Fruit Flies: Husbandry and breeding
The life of a fruit fly consists of four phases: egg, larva, pupa and fully-formed fly. At 25 degrees, the fly embryo hatches one day after the egg is laid, and it then lives for five days as a larva. After three moults, the larva seeks a spot where it can be undisturbed and pupates. After a further four days, a fully-grown young fly emerges from the pupa.
As in other research facilities, too, the fruit flies live in precisely controlled conditions in climatic chambers in the Max Planck Society's animal holding units. For optimum growth, they need a temperature of 25 degrees, 65 percent humidity and a day/night cycle of twelve hours. The flies are kept in small plastic or glass containers which are closed by means of a gas permeable bung made of foam or cotton.
The bottom of the vessel is covered with food for the flies. Although they are termed "fruit flies", Drosophila does not feed on vegetable elements but on the yeast cells living on the fruit. The flies are therefore today given standardized blends of yeast and sugar in scientific holding units. Agar-agar is added as a gelling agent to give the food the right consistency. It has to be solid enough to ensure that the fully-grown flies do not stick to it but also soft enough to enable the larvae to eat it.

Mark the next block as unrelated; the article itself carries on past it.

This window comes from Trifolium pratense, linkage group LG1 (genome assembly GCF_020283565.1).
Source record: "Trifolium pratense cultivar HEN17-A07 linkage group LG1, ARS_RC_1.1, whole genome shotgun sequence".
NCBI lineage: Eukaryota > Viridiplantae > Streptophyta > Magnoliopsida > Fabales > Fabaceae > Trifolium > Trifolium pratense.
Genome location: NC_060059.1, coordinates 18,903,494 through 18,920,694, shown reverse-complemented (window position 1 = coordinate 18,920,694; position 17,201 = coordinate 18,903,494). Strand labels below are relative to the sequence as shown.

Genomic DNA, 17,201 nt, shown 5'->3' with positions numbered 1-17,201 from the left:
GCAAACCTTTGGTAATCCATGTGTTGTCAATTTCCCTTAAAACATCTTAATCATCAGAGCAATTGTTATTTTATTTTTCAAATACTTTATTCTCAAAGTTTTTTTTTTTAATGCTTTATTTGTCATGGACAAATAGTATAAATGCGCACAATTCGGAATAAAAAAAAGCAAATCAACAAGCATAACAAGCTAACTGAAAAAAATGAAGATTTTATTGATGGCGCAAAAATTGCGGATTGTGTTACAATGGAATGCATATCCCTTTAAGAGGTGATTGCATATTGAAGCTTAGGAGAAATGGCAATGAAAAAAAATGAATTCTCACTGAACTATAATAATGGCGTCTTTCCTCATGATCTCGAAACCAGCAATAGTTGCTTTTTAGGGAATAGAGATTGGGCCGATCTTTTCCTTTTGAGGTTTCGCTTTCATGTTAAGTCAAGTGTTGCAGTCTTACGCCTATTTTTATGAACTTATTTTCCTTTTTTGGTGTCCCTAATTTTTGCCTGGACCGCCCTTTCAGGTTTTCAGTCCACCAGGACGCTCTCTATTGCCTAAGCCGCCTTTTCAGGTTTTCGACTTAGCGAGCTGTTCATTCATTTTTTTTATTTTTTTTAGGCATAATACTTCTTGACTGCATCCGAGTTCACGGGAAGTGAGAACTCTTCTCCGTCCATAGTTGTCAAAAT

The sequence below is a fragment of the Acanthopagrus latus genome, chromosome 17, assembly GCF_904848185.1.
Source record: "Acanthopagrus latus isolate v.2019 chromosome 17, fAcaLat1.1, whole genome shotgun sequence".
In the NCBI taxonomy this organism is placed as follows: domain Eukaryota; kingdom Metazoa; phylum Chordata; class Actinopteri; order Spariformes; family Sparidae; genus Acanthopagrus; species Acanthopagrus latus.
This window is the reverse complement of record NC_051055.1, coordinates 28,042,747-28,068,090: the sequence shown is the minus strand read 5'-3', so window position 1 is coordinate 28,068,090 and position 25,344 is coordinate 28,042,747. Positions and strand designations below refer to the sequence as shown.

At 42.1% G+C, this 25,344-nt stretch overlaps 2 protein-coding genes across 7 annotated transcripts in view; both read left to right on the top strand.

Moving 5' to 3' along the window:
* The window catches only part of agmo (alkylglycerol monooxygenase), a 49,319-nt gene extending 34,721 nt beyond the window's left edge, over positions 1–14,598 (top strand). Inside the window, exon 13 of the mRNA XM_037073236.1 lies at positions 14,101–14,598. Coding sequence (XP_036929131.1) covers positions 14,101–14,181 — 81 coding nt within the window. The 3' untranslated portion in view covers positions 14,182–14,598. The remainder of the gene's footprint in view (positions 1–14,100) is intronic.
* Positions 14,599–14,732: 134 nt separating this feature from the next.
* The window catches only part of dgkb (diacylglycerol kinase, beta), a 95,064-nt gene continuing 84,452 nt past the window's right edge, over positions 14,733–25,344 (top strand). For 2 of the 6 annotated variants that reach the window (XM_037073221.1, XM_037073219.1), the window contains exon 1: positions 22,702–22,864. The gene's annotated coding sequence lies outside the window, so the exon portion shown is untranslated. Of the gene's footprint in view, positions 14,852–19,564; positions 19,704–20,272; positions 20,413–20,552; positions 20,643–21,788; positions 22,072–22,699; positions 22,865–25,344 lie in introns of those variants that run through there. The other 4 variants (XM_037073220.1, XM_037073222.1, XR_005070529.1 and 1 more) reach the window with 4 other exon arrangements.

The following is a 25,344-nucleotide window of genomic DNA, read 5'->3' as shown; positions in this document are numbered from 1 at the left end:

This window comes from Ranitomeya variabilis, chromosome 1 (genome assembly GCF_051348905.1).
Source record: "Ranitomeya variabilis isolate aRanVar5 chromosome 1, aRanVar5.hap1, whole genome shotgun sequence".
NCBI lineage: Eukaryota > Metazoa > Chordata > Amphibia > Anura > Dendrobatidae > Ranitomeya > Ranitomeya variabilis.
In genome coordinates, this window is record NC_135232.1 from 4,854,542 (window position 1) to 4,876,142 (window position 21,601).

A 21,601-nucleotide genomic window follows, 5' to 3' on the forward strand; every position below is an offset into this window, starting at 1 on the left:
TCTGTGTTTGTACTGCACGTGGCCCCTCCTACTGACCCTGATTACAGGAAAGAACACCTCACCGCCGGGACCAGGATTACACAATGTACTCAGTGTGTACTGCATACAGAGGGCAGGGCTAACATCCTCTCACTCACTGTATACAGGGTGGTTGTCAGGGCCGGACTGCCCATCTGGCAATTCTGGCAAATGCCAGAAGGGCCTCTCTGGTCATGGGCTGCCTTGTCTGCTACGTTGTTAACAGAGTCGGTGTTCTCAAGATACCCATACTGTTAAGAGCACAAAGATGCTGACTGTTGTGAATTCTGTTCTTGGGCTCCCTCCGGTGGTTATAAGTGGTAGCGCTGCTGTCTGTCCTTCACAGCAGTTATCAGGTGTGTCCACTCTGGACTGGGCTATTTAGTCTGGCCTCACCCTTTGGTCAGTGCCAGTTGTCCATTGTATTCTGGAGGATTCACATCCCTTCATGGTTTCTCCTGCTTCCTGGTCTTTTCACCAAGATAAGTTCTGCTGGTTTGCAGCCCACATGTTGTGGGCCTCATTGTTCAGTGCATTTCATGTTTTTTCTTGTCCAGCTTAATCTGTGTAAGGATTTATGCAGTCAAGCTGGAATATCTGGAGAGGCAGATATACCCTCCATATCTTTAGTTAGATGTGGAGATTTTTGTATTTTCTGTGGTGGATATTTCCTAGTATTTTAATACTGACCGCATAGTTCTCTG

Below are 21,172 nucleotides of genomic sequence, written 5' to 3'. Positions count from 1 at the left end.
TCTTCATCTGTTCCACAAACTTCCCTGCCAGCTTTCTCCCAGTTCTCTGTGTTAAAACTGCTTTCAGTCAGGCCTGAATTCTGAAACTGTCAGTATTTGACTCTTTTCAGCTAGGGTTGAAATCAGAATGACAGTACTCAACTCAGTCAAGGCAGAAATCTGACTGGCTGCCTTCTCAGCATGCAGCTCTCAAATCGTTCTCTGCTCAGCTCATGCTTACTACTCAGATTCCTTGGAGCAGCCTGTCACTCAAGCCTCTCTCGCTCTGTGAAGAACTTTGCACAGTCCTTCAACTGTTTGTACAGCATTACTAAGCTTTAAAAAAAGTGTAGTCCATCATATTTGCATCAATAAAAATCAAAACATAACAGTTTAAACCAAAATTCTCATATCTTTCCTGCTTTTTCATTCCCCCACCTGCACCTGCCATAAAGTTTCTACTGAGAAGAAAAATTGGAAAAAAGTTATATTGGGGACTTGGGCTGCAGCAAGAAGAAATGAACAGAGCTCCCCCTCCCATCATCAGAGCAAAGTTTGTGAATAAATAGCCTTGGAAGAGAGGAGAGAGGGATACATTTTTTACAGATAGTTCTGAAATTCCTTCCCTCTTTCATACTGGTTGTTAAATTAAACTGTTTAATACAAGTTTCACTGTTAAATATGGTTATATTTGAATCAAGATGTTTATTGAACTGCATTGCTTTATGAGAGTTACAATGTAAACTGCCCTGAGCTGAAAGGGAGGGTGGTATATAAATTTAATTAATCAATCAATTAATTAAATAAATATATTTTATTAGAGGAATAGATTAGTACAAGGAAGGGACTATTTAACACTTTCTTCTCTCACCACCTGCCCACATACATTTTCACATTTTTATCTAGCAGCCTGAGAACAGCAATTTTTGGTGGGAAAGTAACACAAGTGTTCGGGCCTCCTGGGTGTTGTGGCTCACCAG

Depending on the temperature, the flies can live for several weeks in such culture vessels with no need to replenish the food supply. However, they are normally transferred to new vessels with fresh food after two to three weeks.
Researchers examine the insects in specially equipped fly laboratories. In order to analyze them, they anaesthetize them with carbon dioxide and sort them under a microscope by their sex or external characteristics. In addition, there are numerous tests with which scientists can observe the insects' fitness and behaviour.
One example is the so-called climbing test, which exploits the fact that flies usually walk in an upward direction. In this test, the flies are knocked to the bottom of the vessel. Scientists then measure how quickly they walk back up again. As their climbing speed decreases with age or in the event of dementia, this enables the effect of a drug or food component to be observed.
Although Drosophila is completely harmless to humans, animals and plants, no insects may be allowed to escape into the environment. This also applies because at most Max Planck Institutes, the research is conducted with genetically modified fruit flies. Such insects are subject to the safety provisions governing genetic engineering Safety Level 1. For that reason, there are safety provisions in place in the animal husbandry units that prevent flies from escaping. These include electric fly traps and fly-proof filters in front of the ventilation systems.